“Creativity relies on the flow of ideas. This happens best in an atmosphere where risk is encouraged, playfulness with ideas is accepted and where failure is not punished but seen as part of the process of success.”
- Ken Robinson, Out of Our Minds
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When did failure become such a negative thing? Every year, students walk through the door of my classroom and I see the fear on their faces . . . What if I’m wrong? From kindergarten to high school, students are taught that right answers get “A’s” and wrong answers mean failure. Guessing is considered taboo, while experimenting with possibilities isn’t even an option. The saddest part of this is watching the students who don’t know the right answer. They give up and accept the “F.” This is where I step in and ask, why is there such a narrow margin for success? Learning means so much more than a right answer and encompasses a much wider area of thinking.
Something I strive to do each year is help my students break free of the so-called “training” they’ve received and learn to not only make mistakes but embrace them as the means to success. I teach history, which is commonly considered a pretty cut and dry subject – Here’s what happened, now memorize it. I take a certain amount of pride in the fact that this motto does not apply to my classroom. I purposely create assignments where students are encouraged to guess, surmise, and speculate about events within a give era. If they are “wrong” about something, it means they are one step closer to finding an answer. Think of it this way – The amount of failure that accompanies all of humanity’s accomplishments is truly astounding. Edison didn’t invent the light bulb on the first try. Einstein’s theory of relativity didn’t occur to him in one seamless perfect thought.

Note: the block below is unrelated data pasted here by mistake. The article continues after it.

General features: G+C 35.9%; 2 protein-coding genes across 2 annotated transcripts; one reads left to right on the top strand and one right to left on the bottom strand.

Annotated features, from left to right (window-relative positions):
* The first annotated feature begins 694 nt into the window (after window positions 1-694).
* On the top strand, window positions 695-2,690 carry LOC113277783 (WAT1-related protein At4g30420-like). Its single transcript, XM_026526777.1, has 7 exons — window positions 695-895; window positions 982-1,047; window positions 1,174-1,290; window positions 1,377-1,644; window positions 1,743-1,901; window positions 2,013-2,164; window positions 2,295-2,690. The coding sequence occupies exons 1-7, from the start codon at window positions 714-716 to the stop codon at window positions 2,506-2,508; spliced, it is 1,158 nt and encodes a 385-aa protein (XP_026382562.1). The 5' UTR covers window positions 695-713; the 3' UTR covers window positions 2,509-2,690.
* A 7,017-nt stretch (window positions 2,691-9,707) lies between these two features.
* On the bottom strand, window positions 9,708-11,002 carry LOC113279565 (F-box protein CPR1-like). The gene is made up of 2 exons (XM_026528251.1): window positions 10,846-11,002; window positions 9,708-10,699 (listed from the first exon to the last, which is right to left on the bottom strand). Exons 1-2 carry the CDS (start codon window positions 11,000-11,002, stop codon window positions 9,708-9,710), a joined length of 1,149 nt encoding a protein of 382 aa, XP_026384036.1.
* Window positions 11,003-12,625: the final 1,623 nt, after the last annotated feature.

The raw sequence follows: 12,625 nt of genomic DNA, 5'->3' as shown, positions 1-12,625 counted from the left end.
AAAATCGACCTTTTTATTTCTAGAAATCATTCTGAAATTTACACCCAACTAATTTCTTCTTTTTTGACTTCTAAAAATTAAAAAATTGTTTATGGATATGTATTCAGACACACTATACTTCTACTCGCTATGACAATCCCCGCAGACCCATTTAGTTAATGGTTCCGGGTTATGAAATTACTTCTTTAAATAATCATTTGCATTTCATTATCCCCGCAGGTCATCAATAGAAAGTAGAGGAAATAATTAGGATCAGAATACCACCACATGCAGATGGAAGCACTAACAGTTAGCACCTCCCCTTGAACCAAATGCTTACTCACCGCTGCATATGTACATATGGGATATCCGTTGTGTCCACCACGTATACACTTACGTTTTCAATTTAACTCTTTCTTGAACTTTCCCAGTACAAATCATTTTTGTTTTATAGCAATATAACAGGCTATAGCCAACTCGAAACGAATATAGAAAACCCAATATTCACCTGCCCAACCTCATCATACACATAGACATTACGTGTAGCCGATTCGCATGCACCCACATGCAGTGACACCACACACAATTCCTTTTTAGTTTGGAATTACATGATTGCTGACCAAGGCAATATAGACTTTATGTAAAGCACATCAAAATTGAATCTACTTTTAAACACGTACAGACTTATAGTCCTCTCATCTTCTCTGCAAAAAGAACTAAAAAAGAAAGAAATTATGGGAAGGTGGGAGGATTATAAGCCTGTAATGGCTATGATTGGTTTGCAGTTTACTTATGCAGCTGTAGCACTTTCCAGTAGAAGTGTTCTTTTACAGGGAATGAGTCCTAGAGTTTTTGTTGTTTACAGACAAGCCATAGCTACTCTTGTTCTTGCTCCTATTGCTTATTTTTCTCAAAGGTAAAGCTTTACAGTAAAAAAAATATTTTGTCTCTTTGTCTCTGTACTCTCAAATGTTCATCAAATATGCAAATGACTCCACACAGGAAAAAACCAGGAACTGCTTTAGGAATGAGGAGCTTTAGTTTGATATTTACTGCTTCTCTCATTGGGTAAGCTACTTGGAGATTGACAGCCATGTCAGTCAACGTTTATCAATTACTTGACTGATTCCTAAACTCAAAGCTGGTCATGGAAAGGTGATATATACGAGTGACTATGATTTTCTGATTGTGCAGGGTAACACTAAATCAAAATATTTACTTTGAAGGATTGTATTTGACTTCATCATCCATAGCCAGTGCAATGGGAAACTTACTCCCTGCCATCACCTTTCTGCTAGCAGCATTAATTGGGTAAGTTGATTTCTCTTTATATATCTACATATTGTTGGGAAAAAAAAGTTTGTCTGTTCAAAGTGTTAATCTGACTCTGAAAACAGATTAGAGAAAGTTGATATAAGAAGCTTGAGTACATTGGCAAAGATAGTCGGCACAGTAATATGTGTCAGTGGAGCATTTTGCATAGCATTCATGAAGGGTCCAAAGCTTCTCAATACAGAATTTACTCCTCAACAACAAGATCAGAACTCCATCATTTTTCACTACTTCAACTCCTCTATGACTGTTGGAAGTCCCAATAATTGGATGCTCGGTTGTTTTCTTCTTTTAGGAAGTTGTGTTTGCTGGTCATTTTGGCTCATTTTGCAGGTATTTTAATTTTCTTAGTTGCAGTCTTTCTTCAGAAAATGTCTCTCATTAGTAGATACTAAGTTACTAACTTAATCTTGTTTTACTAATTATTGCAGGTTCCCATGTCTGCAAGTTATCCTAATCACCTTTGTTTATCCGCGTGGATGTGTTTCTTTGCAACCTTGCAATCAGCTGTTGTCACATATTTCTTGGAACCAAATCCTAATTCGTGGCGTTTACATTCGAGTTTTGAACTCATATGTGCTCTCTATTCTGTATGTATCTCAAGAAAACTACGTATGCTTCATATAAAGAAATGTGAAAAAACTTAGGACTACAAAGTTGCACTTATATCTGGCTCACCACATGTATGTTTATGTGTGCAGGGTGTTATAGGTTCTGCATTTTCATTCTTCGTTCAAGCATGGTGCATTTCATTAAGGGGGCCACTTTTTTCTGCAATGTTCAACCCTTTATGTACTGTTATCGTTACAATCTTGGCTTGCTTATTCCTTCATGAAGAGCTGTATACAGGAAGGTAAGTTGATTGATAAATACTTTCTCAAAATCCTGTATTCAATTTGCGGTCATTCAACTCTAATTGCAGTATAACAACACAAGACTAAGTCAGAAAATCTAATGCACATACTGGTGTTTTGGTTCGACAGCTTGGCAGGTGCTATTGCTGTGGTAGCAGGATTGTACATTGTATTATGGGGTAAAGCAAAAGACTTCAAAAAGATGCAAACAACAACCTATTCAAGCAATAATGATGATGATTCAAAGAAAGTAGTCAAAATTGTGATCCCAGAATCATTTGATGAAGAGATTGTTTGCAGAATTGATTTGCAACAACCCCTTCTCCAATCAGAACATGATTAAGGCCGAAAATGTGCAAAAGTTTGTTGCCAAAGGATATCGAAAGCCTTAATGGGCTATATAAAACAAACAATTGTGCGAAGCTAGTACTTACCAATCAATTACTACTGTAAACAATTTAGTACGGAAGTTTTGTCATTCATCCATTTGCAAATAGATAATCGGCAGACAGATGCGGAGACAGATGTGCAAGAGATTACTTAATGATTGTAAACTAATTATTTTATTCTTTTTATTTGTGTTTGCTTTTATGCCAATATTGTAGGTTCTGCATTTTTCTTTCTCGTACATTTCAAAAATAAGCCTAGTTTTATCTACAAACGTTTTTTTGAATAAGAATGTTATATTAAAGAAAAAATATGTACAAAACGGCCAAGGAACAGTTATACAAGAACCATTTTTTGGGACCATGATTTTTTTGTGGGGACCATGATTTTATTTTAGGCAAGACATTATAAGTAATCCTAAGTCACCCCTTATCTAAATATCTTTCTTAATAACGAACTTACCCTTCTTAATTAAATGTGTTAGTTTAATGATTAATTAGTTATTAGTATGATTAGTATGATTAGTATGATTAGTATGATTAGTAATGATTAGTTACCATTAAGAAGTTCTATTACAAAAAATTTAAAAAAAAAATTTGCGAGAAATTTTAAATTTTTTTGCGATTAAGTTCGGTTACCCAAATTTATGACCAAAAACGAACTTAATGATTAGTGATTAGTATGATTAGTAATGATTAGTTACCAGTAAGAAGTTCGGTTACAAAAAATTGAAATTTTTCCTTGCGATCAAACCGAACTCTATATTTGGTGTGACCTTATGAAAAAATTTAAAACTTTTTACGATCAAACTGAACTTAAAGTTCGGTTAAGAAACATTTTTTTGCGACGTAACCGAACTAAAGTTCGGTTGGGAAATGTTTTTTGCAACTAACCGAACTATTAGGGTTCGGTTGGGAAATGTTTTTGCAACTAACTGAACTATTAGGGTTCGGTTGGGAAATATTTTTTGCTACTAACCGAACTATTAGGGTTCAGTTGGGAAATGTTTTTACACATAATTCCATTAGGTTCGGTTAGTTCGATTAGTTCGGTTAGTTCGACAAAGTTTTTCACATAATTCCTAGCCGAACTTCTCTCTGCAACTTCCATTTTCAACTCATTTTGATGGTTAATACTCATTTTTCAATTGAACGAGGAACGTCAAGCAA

To de-program preconceived notions of failure, its important to create an atmosphere of academic freedom in the classroom. Students have to feel safe enough to go beyond rote memorization. They have to know the teacher values a good guess and won’t punish a wrong answer during the learning process, (what I mean by this is the learning that occurs prior to assessment). Teachers have a golden opportunity every day to provide students with a sense of confidence to be bold and experiment with information. Too often, I see student who become “lazy” and work just enough to get the right answer they need and then shut off. They’ve never been challenged to go any further or they are too afraid to go that extra step. Or they are the student who is sick and tired of being “wrong” all the time. When we teach only the right answer, we create robots who cannot think beyond right or wrong. What about the gray area in between? What about the possibilities that can come out of the minds of every student? Most students are starving to learn and be engaged, but too often they are told to be quiet and conform.
Inside of every student is a creative, vital mind waiting to be exercised. The key to engaging that mind is allowing students to play with the information. We all know that young children learn through the act of play, so it stands to reason the same rationale can apply to young adults as well. Play can be sophisticated if it is infused with creative thought. Even simple the act of coloring can become a significant learning moment if critical thinking is part of the process.
For example, for a unit on the Aztecs I created an assignment where students draw and color an Aztec village. First, they must gather information about the architecture, art, religion, cultural customs, and government from text resources. Second, they record that information in a chart that categorizes the facts. Third, they take all that information and create an Aztec village as they imagine it would appear. It’s a challenge to say the least, but students grab onto it because they have a chance to play. Furthermore, an assignment with these parameters offers multiple outlets for different answers. There is no one right way to do this, but rather there are a number of ways to perceive the information and internalize it. In a normal class setting, I have forty students and will end up forty different Aztec villages. Regardless, of artistic ability students have a chance to show what they know or how they are thinking about the topic. Last time I checked, thinking is at the core of learning.
When students feel free to make mistakes, they are more apt to try new things and think in ways that help them arrive at an answer. Teachers have the unique opportunity to help students realize that failure is necessary for success! For without mistakes, we do not learn.